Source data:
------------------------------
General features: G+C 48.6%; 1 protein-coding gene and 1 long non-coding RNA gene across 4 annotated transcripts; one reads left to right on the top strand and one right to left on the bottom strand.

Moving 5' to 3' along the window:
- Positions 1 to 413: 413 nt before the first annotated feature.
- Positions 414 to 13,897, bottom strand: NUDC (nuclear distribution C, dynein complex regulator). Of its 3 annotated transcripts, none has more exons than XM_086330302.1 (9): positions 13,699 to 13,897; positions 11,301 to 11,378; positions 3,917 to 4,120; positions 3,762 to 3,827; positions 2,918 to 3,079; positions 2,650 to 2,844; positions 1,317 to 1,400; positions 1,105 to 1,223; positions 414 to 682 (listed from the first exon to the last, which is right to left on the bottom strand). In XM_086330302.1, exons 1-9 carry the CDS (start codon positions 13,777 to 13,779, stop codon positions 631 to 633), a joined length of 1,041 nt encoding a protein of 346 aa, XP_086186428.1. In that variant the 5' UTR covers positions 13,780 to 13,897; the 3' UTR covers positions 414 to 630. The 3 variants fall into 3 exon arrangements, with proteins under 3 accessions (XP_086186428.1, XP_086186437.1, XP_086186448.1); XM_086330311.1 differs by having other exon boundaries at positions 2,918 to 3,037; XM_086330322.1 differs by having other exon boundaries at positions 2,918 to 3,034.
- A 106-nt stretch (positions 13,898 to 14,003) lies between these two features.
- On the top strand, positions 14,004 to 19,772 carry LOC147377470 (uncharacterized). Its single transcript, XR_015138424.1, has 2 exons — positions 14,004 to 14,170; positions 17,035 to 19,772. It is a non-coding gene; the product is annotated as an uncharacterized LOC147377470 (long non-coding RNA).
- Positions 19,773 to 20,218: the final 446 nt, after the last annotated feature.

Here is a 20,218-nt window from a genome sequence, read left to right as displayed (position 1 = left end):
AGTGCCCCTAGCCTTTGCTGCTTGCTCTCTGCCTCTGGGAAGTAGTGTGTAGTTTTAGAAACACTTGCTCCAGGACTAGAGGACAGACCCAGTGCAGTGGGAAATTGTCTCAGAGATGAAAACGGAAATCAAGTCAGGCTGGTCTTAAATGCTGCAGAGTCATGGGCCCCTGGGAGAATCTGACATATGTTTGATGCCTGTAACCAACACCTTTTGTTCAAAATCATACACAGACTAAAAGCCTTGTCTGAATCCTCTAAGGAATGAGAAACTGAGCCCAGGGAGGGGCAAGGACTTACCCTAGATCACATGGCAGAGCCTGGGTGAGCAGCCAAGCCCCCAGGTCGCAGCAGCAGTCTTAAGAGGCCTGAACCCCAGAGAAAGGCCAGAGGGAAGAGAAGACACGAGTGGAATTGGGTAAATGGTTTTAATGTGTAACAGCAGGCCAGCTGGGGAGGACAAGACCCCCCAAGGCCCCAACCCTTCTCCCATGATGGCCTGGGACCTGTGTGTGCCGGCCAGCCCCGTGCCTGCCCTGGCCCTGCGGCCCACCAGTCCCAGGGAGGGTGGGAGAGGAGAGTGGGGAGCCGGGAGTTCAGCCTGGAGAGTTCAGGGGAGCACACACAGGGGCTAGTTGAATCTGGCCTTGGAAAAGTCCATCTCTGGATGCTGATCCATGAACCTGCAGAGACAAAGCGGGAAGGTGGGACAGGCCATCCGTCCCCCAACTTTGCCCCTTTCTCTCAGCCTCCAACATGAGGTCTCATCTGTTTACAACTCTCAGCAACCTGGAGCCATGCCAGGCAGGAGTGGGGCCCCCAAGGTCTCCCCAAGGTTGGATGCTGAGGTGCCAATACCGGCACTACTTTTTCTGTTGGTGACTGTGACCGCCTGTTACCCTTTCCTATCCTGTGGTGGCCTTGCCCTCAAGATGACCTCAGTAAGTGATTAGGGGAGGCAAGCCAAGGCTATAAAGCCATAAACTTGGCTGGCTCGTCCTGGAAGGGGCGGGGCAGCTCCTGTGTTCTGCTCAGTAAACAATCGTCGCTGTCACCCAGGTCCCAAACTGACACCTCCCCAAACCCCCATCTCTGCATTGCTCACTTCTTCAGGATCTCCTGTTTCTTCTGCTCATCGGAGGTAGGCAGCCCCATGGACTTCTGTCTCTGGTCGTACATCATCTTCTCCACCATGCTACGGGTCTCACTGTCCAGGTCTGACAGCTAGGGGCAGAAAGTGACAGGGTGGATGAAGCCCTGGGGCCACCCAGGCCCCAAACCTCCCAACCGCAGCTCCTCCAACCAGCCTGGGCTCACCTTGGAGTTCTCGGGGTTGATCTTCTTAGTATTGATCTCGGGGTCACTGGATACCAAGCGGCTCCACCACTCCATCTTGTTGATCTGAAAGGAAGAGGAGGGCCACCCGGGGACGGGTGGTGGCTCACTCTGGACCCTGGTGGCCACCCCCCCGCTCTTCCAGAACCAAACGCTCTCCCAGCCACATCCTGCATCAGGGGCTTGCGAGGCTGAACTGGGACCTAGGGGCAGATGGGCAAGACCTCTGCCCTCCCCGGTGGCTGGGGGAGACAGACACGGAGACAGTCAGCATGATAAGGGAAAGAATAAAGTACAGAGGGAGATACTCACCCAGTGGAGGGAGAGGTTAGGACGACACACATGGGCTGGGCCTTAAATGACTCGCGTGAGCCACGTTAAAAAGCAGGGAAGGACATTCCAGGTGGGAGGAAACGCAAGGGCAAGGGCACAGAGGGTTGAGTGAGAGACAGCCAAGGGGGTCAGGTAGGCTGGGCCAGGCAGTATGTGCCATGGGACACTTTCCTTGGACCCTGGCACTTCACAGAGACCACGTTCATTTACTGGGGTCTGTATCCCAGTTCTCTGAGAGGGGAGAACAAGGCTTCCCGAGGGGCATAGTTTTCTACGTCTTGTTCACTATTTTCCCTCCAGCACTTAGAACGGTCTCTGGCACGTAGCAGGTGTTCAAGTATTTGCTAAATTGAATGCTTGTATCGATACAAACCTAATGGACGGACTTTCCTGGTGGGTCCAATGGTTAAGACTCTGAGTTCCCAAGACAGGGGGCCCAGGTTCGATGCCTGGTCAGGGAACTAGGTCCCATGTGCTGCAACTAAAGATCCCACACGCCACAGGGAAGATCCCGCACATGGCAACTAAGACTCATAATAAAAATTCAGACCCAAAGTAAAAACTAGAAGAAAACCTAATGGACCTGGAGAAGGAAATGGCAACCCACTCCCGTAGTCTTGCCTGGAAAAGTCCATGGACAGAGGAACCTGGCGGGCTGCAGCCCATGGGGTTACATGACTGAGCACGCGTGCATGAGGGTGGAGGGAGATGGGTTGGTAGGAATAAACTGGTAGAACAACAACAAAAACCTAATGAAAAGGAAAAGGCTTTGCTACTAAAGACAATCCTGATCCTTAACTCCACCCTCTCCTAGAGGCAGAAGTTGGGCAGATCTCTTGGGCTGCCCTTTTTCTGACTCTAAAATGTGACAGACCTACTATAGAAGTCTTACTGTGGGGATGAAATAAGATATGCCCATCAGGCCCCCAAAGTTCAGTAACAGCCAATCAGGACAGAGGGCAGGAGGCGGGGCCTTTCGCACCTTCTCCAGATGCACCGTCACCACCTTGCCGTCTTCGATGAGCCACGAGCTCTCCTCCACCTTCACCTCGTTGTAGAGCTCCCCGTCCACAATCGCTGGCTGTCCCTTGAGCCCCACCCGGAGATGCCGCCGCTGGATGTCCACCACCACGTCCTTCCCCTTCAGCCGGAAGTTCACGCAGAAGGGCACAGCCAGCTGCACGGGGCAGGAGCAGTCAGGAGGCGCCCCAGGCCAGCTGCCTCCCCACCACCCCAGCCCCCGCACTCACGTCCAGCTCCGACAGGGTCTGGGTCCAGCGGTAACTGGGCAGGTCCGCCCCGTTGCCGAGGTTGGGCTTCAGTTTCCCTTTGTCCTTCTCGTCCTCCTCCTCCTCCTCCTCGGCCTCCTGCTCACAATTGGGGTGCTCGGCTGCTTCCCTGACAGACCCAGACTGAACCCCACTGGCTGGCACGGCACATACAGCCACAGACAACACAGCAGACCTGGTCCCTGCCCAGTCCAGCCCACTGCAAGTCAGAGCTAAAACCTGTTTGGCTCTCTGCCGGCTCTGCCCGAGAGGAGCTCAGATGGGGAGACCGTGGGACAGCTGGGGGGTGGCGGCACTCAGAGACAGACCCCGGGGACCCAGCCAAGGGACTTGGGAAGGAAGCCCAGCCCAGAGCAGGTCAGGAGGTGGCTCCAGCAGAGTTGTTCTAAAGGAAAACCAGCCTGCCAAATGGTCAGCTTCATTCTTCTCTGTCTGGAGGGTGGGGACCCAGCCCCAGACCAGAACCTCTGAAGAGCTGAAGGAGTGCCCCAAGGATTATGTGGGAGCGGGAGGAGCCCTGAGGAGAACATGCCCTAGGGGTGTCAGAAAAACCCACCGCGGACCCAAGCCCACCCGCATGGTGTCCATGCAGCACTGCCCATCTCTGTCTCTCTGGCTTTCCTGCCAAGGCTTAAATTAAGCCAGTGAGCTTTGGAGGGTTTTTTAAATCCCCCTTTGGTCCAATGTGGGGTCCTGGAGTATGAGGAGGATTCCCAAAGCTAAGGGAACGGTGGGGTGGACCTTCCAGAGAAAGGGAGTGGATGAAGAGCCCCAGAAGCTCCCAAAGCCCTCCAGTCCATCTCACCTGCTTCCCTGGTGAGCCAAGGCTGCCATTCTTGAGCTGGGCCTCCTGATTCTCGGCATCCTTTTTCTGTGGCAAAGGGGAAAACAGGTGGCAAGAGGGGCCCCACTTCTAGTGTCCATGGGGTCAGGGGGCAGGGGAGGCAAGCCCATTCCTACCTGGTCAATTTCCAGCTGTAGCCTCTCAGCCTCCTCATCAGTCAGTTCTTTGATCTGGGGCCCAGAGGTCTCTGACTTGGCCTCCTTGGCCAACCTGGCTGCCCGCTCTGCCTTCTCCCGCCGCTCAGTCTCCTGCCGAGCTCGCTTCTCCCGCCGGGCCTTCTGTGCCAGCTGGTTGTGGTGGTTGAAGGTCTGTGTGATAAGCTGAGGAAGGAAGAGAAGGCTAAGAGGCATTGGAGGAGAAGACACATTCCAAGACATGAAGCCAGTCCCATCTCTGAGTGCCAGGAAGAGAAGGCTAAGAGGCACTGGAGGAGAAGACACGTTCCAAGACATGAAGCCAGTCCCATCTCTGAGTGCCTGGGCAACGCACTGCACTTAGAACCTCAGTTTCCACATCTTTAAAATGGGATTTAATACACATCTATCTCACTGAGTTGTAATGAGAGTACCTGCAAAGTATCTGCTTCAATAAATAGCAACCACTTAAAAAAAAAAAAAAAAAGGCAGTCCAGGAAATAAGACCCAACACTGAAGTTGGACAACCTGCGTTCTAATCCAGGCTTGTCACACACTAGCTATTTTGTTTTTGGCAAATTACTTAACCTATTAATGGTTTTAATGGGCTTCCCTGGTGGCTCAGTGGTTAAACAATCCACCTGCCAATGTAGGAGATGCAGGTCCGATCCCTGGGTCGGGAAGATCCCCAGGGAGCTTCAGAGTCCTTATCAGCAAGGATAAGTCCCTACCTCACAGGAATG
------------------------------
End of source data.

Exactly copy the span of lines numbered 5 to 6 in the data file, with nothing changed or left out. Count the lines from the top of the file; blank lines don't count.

- A 106-nt stretch (positions 13,898 to 14,003) lies between these two features.
- On the top strand, positions 14,004 to 19,772 carry LOC147377470 (uncharacterized). Its single transcript, XR_015138424.1, has 2 exons — positions 14,004 to 14,170; positions 17,035 to 19,772. It is a non-coding gene; the product is annotated as an uncharacterized LOC147377470 (long non-coding RNA).